Finding Your Tribe

opportunities abound in the close-knit local writing community

Katie Venit, photos by Michael Lundebrek

On a Saturday night in February, I slogged through slush to a celebratory reading, the capstone of the Chippewa Valley Writers Guild’s Weekend Writers Retreat at the Oxbow Hotel. Despite the weather, I didn’t want to miss the chance to reconnect with my friend, Christy.

We had bonded the summer before at Cirenaica, another CVWG retreat. She lives in La Crosse, and I haven’t seen her since. When she signed up for the winter retreat, I immediately put the reading on my calendar.

Trailing snow into the Oxbow gallery, I spied Christy sitting at the front. On my way there, I greeted a writer friend sitting towards the back. Then another. Then a couple more. I also happened to know the people sitting in front of and behind her. And on my other side.

“Uh,” Christy whispered, “you know a lot of people.”

Since the middle ages, guilds have banded together individuals with a common interest or skill to guarantee their protection and offer opportunities they couldn’t access alone. We may not need protection, but the opportunities are priceless.

“Well, I live here,” I said. But then I realized that wasn’t it at all. Let’s be realistic – my brand is 80 percent smiling awkwardly and avoiding eye contact with strangers, unless I’m with my people, and the gallery was filled with my people. We had met through writerly events, where we exchanged tips on lit mags, conferences, word counts, word processing software, bullet journals, pens. Oh, the glorious conversations about pens! (Ask me about the UWEC Foundation pens.)

That’s when I finally understood the “guild” part of Chippewa Valley Writers Guild. B.J. Hollars (CVWG founder) has coaxed, prodded, and molded this surly crew, many of whom are committed introverts, into a tribe, so much so that we’re no longer reliant on CVWG events to connect. It’s not just B.J.’s writers guild anymore; it’s ours. He’s done a ton of work, but we’ve contributed by toiling over manuscripts to share, committing to weekends away, and networking with other members. Some of us have also taken the lead in starting our own writerly events, such as Jan Carroll with her 6x6 reading series. Sitting in that gallery, I finally understood why he named it – named us – a guild and not something board-roomy like association. Since the middle ages, guilds have banded together individuals with a common interest or skill to guarantee their protection and offer opportunities they couldn’t access alone. We may not need protection, but the opportunities are priceless.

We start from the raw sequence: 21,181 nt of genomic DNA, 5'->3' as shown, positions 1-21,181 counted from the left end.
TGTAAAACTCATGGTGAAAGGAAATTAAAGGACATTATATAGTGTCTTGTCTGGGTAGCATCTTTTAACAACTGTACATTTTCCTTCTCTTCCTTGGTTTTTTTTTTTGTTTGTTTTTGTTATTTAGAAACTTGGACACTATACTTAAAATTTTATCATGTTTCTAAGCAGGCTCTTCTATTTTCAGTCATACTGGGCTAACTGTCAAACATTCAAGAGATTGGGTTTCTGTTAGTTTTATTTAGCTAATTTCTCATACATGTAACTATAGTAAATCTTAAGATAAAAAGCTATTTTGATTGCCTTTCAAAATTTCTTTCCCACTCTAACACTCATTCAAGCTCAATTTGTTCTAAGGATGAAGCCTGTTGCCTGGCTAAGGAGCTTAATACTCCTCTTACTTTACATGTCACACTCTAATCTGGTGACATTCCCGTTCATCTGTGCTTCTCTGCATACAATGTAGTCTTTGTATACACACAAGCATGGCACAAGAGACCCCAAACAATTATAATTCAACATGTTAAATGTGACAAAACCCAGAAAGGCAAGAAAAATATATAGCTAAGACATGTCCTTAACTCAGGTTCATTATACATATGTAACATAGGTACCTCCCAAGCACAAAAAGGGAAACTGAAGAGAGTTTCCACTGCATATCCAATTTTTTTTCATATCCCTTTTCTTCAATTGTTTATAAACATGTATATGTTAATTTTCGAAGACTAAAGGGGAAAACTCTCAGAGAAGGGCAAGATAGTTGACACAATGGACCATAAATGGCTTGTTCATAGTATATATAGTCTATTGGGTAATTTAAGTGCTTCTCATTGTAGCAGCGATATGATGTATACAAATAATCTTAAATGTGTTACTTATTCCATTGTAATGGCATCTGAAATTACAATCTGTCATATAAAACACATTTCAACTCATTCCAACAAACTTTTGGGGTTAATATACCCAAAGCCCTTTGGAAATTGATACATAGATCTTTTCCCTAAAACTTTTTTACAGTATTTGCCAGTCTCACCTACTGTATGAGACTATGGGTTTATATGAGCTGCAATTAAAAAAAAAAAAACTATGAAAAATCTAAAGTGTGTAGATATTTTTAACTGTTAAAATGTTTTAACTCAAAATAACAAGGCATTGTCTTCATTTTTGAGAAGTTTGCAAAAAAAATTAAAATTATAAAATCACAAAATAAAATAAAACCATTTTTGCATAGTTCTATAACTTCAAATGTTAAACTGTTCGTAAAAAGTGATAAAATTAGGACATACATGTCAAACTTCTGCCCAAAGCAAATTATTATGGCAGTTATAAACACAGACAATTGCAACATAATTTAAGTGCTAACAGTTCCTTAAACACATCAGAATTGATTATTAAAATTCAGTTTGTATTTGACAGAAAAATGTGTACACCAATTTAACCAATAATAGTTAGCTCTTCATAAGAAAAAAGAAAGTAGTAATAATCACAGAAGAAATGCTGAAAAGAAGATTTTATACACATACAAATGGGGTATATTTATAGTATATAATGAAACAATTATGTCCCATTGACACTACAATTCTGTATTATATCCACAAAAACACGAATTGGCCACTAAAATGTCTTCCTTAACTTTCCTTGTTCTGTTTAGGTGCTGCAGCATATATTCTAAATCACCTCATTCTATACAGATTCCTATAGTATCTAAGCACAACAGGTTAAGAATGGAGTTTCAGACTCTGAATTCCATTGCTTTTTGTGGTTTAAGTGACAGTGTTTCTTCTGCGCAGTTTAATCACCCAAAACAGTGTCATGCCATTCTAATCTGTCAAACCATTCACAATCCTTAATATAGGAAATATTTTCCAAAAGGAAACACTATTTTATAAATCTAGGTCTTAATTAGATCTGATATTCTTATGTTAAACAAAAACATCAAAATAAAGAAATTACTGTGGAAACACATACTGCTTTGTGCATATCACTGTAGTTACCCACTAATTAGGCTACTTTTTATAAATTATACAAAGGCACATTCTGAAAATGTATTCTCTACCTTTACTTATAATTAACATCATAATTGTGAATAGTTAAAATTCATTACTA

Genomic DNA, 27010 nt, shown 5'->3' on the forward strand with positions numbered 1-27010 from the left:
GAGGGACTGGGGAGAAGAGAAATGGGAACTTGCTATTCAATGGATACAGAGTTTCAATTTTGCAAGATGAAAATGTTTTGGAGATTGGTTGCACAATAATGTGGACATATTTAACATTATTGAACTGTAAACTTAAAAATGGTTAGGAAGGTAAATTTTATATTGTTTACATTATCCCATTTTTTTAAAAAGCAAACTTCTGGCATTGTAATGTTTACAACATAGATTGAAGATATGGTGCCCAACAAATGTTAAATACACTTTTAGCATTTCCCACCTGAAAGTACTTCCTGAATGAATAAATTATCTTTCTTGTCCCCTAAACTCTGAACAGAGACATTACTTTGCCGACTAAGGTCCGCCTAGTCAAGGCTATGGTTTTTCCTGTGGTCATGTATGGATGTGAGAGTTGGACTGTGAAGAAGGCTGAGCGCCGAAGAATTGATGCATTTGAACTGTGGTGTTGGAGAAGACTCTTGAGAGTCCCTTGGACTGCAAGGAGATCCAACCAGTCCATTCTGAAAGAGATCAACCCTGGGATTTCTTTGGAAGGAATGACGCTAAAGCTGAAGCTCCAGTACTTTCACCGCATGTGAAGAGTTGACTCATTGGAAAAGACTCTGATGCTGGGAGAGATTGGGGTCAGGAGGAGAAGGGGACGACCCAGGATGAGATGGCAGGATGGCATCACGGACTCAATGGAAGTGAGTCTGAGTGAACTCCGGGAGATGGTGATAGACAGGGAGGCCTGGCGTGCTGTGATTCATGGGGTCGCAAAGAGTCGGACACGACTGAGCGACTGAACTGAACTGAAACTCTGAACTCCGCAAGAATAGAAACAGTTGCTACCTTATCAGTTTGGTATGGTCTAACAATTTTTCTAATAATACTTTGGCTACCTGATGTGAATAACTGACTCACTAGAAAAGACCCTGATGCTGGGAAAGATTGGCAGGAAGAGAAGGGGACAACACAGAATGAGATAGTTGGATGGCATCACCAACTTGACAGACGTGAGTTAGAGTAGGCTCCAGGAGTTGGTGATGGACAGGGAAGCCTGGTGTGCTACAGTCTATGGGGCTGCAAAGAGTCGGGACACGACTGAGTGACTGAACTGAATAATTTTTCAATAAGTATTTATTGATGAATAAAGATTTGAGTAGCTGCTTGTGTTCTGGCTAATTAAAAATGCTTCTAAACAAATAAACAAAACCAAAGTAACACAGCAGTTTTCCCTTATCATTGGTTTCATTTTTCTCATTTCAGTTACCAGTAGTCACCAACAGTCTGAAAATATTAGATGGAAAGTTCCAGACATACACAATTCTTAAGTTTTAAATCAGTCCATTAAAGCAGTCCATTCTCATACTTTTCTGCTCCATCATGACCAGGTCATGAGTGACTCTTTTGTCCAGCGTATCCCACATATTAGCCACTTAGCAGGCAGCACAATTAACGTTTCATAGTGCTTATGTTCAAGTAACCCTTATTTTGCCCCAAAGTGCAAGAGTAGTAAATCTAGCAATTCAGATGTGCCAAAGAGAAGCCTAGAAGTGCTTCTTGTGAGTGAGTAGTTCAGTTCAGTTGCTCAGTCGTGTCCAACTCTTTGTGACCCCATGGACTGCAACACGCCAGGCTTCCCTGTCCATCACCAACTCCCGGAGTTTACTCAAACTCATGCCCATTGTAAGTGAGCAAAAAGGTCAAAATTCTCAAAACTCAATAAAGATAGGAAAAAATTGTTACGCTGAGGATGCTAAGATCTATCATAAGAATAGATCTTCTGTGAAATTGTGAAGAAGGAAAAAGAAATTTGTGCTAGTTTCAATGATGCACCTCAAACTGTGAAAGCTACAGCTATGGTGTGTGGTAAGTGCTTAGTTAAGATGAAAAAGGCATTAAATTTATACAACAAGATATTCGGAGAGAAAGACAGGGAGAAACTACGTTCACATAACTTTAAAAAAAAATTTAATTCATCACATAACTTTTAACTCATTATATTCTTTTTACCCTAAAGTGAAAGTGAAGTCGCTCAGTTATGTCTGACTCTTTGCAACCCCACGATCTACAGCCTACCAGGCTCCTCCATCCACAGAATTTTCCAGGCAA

I often blather on – sometimes in this very space – about community; this region feeds that need by offering a ton of choices. Runners can find encouragement with the Chippewa Valley Trail Runners Facebook group  and Blue Ox’s weekly runs. Gamers can gather at Eau Claire Games & Arcade or D20 Gaming. Churches offer coffee hour after services, bars offer open mic nights, and the Eau Claire Area Master Gardeners offer seminars. But even writers, those of us embarking on that most solitary of pursuits, can be part of a tribe.

For example, writers can attend the CVWG’s Priory Writers’ Retreat this summer (applications are open until April 31 at cvwritersguild.org/2019retreat). CVWG also offers free craft talks throughout the year. Free! As in, you show up, a seasoned writer shares his or her invaluable experience, you take notes in a bullet journal with one of your magnificent pens, and you leave inspired and maybe with a few ideas.

Need more convincing? Let’s say you have trouble committing to butt-in-chair time. Come to Writers Anonymous, a drop-in gathering at SHIFT Cyclery & Coffee Bar where writers sit, write, and don’t talk. If this “study hall for adults” format sounds appealing, that may be your tribe.

Maybe your Achilles’ heel is revision. Join one of the writing groups listed in the directory on the CVWG website to get actionable feedback on an actual piece that you’ve written.

Or, maybe you want to learn more about the publication process. Barstow and Grand, the Valley’s literary journal, rotates many of its reader positions every year. My time as a reader was invaluable to help me understand the editorial side of publications. You can also submit something to be considered for the next issue when applications open in the spring.

CVWG isn’t the only writerly game in town. Among the huge variety of choices, you could check out workshop opportunities at public libraries or readings such as Karen Loeb’s Writers Read. Bruce Taylor hosts the Off the Page series at Volume One. Clear Water Comedy is a powerhouse for spoken word performance. Even unexpected venues have been hosting craft talks. (Check out 200 Main’s craft talk series. They have a wine vending machine.)

OK, yes, you may have to slog through some questionable weather, but that’s the best way to find your tribe, whatever your interests are. And who knows, we writers may be your people. Especially if you have strong opinions about pens.

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